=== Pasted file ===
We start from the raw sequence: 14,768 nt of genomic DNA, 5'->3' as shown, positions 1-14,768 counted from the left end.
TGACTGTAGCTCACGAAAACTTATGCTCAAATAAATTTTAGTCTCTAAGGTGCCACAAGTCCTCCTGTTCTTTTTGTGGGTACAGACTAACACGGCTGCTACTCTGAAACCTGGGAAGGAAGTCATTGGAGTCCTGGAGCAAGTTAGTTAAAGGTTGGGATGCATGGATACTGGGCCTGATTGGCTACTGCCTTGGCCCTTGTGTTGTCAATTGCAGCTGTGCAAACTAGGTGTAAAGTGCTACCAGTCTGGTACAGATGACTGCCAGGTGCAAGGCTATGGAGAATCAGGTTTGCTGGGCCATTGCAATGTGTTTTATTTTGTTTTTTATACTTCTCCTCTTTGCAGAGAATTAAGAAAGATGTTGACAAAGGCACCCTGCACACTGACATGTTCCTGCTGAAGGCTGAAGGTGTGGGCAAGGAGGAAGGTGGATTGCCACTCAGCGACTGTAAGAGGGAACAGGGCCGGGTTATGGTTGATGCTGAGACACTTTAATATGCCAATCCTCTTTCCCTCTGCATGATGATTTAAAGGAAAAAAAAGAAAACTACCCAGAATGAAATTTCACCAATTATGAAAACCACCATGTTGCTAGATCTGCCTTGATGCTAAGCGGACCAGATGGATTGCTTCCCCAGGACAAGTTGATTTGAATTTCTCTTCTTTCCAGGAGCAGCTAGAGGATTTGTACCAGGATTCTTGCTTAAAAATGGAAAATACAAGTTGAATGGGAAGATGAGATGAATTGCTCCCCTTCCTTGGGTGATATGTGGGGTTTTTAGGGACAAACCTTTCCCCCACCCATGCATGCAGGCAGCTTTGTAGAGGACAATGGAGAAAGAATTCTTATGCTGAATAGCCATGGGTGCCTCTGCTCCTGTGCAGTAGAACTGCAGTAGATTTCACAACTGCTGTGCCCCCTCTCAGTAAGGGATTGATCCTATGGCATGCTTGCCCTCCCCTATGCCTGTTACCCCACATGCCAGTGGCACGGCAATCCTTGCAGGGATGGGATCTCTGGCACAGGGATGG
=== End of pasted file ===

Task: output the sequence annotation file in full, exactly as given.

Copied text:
We start from the raw sequence: 14,768 nt of genomic DNA, 5'->3' as shown, positions 1-14,768 counted from the left end.
TGACTGTAGCTCACGAAAACTTATGCTCAAATAAATTTTAGTCTCTAAGGTGCCACAAGTCCTCCTGTTCTTTTTGTGGGTACAGACTAACACGGCTGCTACTCTGAAACCTGGGAAGGAAGTCATTGGAGTCCTGGAGCAAGTTAGTTAAAGGTTGGGATGCATGGATACTGGGCCTGATTGGCTACTGCCTTGGCCCTTGTGTTGTCAATTGCAGCTGTGCAAACTAGGTGTAAAGTGCTACCAGTCTGGTACAGATGACTGCCAGGTGCAAGGCTATGGAGAATCAGGTTTGCTGGGCCATTGCAATGTGTTTTATTTTGTTTTTTATACTTCTCCTCTTTGCAGAGAATTAAGAAAGATGTTGACAAAGGCACCCTGCACACTGACATGTTCCTGCTGAAGGCTGAAGGTGTGGGCAAGGAGGAAGGTGGATTGCCACTCAGCGACTGTAAGAGGGAACAGGGCCGGGTTATGGTTGATGCTGAGACACTTTAATATGCCAATCCTCTTTCCCTCTGCATGATGATTTAAAGGAAAAAAAAGAAAACTACCCAGAATGAAATTTCACCAATTATGAAAACCACCATGTTGCTAGATCTGCCTTGATGCTAAGCGGACCAGATGGATTGCTTCCCCAGGACAAGTTGATTTGAATTTCTCTTCTTTCCAGGAGCAGCTAGAGGATTTGTACCAGGATTCTTGCTTAAAAATGGAAAATACAAGTTGAATGGGAAGATGAGATGAATTGCTCCCCTTCCTTGGGTGATATGTGGGGTTTTTAGGGACAAACCTTTCCCCCACCCATGCATGCAGGCAGCTTTGTAGAGGACAATGGAGAAAGAATTCTTATGCTGAATAGCCATGGGTGCCTCTGCTCCTGTGCAGTAGAACTGCAGTAGATTTCACAACTGCTGTGCCCCCTCTCAGTAAGGGATTGATCCTATGGCATGCTTGCCCTCCCCTATGCCTGTTACCCCACATGCCAGTGGCACGGCAATCCTTGCAGGGATGGGATCTCTGGCACAGGGATGG